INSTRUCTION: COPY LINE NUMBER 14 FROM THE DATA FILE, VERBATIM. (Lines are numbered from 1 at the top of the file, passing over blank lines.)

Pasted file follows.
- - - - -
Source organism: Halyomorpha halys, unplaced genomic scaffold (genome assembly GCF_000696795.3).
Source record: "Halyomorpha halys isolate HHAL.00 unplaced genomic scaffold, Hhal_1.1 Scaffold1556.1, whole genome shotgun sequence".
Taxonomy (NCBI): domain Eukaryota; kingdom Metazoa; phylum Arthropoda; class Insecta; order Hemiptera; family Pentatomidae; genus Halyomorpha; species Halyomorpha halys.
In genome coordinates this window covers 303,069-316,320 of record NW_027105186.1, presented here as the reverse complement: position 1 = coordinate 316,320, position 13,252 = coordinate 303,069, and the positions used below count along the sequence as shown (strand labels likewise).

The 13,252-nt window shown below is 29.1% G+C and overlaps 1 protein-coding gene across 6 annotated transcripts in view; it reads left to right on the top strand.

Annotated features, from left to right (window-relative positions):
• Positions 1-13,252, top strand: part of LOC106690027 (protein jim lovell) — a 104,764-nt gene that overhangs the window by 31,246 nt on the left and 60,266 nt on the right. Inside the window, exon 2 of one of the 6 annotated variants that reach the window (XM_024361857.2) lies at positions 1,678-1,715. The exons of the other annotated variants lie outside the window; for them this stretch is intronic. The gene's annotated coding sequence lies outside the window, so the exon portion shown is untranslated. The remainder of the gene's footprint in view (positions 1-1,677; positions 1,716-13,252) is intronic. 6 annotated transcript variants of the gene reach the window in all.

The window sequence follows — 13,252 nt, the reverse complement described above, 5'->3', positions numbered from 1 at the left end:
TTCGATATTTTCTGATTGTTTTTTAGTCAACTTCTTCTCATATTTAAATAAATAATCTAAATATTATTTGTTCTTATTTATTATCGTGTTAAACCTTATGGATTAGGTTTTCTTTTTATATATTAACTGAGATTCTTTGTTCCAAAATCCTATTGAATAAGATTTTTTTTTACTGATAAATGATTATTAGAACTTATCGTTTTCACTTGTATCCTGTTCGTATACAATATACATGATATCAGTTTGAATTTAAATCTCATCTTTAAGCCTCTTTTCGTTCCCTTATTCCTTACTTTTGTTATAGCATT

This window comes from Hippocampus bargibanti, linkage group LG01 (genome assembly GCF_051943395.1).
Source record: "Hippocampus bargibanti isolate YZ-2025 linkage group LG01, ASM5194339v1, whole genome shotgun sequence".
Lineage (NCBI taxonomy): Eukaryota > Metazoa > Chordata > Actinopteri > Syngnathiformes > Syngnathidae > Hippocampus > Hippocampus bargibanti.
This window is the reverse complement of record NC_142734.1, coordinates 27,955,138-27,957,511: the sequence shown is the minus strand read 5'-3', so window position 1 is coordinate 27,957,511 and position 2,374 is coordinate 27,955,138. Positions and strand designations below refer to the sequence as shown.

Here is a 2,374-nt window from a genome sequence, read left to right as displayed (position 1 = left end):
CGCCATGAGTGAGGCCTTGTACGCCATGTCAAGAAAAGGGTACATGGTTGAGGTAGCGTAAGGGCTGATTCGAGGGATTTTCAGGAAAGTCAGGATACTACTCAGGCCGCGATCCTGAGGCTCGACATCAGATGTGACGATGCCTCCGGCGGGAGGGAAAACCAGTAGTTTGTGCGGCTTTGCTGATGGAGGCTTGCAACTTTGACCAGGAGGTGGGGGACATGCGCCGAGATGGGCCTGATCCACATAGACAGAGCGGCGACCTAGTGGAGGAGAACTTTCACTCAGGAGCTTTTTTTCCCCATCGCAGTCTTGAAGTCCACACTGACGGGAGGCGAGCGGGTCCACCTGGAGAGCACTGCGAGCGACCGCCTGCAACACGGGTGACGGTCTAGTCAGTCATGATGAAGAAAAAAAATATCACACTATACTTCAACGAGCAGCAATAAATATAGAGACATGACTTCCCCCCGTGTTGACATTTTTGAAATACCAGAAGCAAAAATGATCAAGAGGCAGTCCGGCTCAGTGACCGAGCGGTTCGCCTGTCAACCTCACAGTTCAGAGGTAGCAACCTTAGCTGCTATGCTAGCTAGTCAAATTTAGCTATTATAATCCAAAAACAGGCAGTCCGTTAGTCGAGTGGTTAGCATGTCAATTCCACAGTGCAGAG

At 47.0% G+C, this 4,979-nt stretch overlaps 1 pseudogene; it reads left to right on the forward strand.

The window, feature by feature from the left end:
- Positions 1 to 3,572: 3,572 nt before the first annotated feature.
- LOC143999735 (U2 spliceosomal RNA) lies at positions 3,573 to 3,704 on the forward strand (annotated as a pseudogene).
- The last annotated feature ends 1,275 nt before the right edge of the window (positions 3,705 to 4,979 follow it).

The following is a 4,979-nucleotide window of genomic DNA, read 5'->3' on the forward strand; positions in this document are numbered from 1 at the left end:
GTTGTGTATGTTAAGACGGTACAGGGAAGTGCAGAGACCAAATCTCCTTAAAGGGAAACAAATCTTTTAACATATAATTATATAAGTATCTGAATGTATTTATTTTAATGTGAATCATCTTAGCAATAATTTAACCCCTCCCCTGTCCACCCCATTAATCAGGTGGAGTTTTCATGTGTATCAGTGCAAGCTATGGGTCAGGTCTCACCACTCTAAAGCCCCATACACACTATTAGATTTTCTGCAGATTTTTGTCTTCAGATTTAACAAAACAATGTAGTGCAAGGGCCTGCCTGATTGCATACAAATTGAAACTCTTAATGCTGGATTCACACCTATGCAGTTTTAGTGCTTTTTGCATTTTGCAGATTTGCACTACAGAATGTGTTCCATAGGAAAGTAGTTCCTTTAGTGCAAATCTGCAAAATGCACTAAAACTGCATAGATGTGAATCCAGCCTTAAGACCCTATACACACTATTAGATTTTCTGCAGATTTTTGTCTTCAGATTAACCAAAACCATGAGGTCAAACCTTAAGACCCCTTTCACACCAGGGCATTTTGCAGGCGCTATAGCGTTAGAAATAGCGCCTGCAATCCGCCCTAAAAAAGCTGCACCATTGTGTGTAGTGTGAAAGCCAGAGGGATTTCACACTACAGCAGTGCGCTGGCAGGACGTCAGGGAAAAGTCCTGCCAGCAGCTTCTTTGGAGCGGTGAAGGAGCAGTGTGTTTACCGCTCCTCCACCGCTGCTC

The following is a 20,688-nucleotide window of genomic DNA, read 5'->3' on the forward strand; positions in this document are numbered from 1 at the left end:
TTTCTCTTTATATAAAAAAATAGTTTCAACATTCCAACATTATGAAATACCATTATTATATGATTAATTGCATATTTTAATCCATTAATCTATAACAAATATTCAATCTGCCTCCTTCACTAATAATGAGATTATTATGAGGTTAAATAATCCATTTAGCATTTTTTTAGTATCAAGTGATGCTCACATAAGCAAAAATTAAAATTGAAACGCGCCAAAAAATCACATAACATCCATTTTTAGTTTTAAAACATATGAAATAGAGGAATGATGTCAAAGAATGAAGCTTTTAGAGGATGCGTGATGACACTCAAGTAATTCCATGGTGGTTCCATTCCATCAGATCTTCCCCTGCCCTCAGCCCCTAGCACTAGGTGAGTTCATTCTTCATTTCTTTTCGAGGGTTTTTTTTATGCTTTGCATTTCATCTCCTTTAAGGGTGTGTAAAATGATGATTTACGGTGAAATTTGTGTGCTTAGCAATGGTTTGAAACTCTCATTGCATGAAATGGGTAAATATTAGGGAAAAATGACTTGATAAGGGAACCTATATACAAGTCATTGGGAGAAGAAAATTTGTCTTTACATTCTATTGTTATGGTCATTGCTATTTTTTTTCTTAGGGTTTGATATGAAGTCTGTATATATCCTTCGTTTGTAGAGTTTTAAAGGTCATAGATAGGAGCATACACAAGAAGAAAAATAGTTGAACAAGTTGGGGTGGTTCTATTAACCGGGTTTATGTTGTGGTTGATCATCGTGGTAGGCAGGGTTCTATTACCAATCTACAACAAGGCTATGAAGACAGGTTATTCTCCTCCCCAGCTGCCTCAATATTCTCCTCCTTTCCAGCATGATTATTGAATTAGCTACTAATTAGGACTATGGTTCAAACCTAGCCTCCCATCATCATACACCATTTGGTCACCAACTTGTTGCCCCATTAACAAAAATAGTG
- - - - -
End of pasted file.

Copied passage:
Here is a 2,374-nt window from a genome sequence, read left to right as displayed (position 1 = left end):